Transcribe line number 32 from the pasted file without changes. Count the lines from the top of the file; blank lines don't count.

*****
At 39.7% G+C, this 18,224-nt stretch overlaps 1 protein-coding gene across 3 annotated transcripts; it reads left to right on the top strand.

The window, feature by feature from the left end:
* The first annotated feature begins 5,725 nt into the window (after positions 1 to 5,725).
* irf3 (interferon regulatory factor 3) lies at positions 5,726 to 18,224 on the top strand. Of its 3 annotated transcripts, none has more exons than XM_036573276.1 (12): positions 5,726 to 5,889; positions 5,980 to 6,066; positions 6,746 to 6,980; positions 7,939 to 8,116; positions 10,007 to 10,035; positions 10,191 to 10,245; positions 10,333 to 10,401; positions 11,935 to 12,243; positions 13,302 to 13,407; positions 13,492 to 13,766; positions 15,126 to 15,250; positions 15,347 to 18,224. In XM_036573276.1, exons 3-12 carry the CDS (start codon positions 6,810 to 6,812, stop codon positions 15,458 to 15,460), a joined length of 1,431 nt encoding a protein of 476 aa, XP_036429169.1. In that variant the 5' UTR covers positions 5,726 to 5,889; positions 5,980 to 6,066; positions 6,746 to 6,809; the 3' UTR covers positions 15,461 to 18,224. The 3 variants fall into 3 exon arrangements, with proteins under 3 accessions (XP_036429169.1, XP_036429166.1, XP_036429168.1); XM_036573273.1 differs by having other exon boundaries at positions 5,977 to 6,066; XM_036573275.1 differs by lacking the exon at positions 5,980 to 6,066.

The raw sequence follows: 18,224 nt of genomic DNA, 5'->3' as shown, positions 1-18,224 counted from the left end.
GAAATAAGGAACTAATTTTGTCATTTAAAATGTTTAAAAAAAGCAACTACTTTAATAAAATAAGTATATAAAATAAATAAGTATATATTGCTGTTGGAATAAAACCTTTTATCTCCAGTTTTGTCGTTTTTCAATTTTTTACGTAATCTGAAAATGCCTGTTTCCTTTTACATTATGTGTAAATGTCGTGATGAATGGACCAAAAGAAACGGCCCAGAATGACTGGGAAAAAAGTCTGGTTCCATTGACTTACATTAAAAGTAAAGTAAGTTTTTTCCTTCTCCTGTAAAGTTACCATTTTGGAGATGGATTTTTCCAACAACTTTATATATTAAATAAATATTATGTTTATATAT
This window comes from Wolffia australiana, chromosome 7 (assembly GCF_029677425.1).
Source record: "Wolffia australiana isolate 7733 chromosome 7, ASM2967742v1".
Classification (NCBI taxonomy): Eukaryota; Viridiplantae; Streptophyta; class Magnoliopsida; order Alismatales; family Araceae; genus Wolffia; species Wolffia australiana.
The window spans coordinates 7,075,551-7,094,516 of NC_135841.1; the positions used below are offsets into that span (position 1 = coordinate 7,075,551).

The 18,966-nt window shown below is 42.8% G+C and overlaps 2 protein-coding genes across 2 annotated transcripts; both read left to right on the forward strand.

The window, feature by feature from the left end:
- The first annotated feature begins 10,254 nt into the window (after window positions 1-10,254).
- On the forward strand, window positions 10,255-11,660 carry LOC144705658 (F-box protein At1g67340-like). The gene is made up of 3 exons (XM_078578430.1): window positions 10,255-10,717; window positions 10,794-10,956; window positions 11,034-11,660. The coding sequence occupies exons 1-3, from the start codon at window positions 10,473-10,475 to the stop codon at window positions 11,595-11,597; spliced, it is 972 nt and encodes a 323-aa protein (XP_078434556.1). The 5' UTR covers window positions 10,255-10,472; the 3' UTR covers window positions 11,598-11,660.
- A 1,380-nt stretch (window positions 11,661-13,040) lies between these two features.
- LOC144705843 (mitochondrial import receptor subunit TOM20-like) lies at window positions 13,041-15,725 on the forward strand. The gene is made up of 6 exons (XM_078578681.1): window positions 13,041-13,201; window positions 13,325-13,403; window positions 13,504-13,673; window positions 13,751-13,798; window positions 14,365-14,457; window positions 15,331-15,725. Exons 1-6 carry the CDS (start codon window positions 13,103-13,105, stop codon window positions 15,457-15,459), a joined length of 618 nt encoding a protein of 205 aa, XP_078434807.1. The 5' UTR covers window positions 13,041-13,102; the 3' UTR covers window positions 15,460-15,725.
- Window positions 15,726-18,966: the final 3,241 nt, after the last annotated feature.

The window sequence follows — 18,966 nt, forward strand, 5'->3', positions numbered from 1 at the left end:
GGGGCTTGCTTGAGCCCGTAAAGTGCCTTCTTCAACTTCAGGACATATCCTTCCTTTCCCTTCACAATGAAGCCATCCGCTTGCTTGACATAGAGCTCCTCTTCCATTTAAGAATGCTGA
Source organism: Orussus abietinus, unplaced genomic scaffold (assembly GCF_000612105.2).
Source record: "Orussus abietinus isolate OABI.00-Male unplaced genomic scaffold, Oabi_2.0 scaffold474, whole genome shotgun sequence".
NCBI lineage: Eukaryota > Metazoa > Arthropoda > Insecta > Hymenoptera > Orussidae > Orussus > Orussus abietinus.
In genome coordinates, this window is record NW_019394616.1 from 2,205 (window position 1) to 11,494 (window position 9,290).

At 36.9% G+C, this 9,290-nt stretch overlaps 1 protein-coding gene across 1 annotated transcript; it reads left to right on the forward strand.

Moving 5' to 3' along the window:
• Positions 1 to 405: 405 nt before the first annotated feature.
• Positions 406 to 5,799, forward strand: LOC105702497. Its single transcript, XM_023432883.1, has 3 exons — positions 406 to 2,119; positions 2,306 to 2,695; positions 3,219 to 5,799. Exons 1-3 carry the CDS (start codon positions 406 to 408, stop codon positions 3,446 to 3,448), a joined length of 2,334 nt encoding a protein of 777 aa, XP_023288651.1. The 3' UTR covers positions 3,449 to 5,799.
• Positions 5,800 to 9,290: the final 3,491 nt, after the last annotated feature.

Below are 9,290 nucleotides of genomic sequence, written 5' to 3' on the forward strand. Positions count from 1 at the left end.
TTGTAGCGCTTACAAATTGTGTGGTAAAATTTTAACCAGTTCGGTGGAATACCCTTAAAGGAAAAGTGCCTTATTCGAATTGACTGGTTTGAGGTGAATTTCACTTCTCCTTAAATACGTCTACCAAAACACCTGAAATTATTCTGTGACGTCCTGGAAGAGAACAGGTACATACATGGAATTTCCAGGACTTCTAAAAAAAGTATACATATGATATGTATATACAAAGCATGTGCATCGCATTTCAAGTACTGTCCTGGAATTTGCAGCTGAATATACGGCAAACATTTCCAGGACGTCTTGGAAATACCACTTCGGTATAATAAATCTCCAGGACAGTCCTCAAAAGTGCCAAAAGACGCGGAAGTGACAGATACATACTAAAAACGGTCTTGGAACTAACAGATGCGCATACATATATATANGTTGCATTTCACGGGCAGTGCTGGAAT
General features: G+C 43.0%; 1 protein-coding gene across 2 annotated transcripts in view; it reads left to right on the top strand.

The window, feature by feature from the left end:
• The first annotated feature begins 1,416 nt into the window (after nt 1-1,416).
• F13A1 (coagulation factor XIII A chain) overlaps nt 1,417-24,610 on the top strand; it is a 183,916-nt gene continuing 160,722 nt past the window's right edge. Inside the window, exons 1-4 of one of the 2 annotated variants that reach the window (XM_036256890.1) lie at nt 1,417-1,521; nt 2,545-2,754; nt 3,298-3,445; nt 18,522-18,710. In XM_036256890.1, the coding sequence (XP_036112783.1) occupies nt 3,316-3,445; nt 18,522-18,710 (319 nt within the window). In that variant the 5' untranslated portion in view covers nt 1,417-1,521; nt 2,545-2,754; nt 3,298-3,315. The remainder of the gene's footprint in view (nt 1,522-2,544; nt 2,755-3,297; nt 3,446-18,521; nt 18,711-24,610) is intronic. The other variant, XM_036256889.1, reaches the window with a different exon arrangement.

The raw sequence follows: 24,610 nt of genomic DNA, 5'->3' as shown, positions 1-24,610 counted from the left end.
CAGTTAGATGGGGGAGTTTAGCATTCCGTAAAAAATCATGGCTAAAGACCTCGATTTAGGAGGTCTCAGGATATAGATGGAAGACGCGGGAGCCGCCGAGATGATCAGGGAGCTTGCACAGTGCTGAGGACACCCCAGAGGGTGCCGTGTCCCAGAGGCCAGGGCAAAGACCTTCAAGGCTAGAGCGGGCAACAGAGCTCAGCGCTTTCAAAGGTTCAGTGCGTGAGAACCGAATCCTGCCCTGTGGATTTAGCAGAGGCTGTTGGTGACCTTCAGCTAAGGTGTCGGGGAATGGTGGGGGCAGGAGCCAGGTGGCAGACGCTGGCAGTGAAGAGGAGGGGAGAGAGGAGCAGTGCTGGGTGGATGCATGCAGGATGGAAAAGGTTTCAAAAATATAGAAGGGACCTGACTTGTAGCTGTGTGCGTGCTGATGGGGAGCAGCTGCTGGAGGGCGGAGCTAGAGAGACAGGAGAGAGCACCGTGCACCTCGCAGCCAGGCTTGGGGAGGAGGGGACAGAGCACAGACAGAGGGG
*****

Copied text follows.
The window, feature by feature from the left end: